Emotional Intelligence (EQ as opposed to IQ) is one of those things that I talk about a lot (and I mean a lot) in the training that I deliver. This is because when we’re talking about healing from trauma, being attachment aware or developing self care, EQ is uber important. But what exactly is it?

It was a phrase made popular by Daniel Goleman’s book Emotional Intelligence: Why It Can Matter More Than IQ  in 1995 and I very much remember it being introduced into my professional reading at the time. That book was on the New York Times Bestseller List for over 18 months which I think tells us how vital having a language for communication, behaviour and our emotional world really is!

Over two decades have passed since that book came out and the terminology is now well used in popular language and mostly people have a pretty good shared understanding about it. But the more elusive questions are, for example, how do we develop it and how do we know if we’ve got it? Rather than try and unpick all of this separately, I thought I would just give a few pointers that tell us pretty much what we need to know about Emotional Intelligence right now.

  1. You can only meet someone as deeply as you’ve met yourself. This means that working on our own stuff is VITAL to then be able to fully work with others. It really doesn’t matter what your role is; if you’re working with other humans in any capacity, then working on yourself is the only way to go.
  2. If you happen to work with rapidly developing humans (children) then I would go so far as to say that if you don’t want to work on yourself, then really you shouldn’t be working in that field at all. Working with children in whatever setting, is invariably also about working with vulnerability, attachment needs, trauma experiences, mental health and well being challenges, 21st Century difficulties and safe guarding.
  3. People with Emotional Intelligence have the ability to know what is their ‘stuff’ and what belongs to someone else. They are then able to not take the behaviour of others personally and also to be reflective about themselves. We understand that perception is key and that we can all have very different ways of seeing the same thing based on our own life experiences.
  4. EQ enables the development of refection that brings with it the understanding that if you are pissing me off then I might want to look at why. What buttons are you pushing in me? Why can I take that from someone else and not from you? Why do I have a reaction every time someone mentions that? For me, if I press your buttons, particularly in training as we don’t know each other, then I suggest to people to use that as a guide to having an internal exploration. We all have different buttons so if they get pressed, they are telling us something important about ourselves that we may need to work on or certainly reflect upon. Believe me, I have plenty of buttons of my own!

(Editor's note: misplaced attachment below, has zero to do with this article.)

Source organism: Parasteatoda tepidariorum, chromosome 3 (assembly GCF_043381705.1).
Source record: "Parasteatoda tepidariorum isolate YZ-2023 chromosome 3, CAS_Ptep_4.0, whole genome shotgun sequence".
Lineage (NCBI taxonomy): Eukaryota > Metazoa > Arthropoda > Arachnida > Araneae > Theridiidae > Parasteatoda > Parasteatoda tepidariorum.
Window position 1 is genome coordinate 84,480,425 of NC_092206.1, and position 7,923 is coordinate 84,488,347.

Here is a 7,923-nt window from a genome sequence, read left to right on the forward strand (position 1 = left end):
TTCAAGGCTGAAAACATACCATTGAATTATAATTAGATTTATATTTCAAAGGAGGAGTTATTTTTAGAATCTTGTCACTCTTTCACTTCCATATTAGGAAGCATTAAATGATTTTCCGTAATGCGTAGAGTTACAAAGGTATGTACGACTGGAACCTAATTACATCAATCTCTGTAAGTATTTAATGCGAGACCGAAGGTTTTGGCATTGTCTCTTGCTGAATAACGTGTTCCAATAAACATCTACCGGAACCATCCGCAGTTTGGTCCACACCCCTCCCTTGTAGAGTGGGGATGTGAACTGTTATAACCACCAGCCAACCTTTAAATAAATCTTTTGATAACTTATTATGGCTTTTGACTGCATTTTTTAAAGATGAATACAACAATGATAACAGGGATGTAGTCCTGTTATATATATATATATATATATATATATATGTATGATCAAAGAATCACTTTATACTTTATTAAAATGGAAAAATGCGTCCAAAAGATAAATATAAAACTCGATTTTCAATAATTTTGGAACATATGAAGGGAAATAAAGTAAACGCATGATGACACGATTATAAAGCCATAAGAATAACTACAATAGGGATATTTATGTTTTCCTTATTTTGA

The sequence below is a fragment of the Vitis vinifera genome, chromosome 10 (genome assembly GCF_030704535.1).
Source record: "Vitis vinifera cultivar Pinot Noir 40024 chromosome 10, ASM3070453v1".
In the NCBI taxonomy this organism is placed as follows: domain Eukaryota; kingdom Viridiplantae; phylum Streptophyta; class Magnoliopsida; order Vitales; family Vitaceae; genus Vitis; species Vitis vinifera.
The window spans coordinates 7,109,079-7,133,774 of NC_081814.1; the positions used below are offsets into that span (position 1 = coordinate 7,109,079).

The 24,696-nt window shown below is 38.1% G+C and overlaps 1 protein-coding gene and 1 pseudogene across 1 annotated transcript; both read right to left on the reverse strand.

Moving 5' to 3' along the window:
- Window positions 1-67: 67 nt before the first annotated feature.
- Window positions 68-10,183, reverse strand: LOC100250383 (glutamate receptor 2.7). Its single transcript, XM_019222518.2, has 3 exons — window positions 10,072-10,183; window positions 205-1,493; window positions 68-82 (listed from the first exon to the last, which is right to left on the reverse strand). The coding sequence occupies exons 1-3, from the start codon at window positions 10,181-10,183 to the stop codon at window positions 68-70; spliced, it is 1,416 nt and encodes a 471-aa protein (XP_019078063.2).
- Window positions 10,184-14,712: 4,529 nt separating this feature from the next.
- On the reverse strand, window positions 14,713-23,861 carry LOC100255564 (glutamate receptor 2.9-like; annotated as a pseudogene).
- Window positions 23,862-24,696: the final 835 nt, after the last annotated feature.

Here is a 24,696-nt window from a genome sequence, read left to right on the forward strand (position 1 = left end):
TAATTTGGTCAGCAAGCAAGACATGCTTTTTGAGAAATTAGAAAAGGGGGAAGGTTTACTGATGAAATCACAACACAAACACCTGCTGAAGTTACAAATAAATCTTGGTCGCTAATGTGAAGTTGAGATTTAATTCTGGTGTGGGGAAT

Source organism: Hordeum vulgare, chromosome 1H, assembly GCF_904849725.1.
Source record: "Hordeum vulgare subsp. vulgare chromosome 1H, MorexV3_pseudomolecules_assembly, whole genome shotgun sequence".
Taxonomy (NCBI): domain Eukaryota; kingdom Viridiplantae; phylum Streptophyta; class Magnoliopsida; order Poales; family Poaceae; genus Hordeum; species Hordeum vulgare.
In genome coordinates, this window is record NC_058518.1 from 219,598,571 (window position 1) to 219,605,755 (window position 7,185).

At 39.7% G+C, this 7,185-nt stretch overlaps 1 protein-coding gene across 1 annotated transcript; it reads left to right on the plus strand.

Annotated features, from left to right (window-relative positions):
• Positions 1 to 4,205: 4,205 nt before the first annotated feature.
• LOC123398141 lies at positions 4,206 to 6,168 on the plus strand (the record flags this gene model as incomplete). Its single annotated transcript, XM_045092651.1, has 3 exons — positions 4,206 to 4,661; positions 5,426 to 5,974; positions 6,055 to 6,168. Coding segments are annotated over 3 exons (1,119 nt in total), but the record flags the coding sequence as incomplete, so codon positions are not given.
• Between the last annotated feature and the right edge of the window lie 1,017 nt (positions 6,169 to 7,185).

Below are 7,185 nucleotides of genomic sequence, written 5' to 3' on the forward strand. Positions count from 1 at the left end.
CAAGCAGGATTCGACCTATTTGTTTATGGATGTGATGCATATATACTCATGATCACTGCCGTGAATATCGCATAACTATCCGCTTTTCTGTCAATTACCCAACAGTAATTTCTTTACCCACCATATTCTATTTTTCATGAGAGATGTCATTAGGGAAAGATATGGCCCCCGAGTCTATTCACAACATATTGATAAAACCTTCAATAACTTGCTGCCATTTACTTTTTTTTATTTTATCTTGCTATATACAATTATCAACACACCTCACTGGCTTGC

5. Emotional literacy is high where there is high EQ. The language for articulating and expressing emotions is vast and means that navigating the ‘messy reality’ of our internal worlds, is made easier creating an opportunity for communication with others. This is a two sided coin of better, more meaningful relationships as it means we can express ourselves to other people and also, this tells others that we are comfortable with them expressing themselves to us.
  6. Not taking other people personally allows a curiosity that is essential in attempting to understand another person. Curiosity comes from empathy and is an important part of EQ
  7. Change is manageable for those with a high EQ because it is understood that we are all growing and developing all the time. The challenge associated with change is seen as an opportunity for growth.
  8. Likewise, mistakes are seen as part of being human, part of life and a learning experience
  9. Eating well, sleeping well and good self care generally come from knowing that to be the best we can be, we need to look after the whole self. We know that the world keeps on spinning whether we take a step back or are on full throttle.
  10. Managing communications with toxic people is done with care and is limited. It can be hard to do as there can be shit flying around everywhere! But we’re all on a journey and we’re all on different places in that journey. Kindness, compassion and self care are the keys to better conversations and less stressful situations.

I hope that sparks some thoughts and reflections and remember…. when we know better, we do better.

If you’d like to use writing to move forward from past events, to stop feeling stuck and to develop your ability to reflect, then you may like this… 




Pin It on Pinterest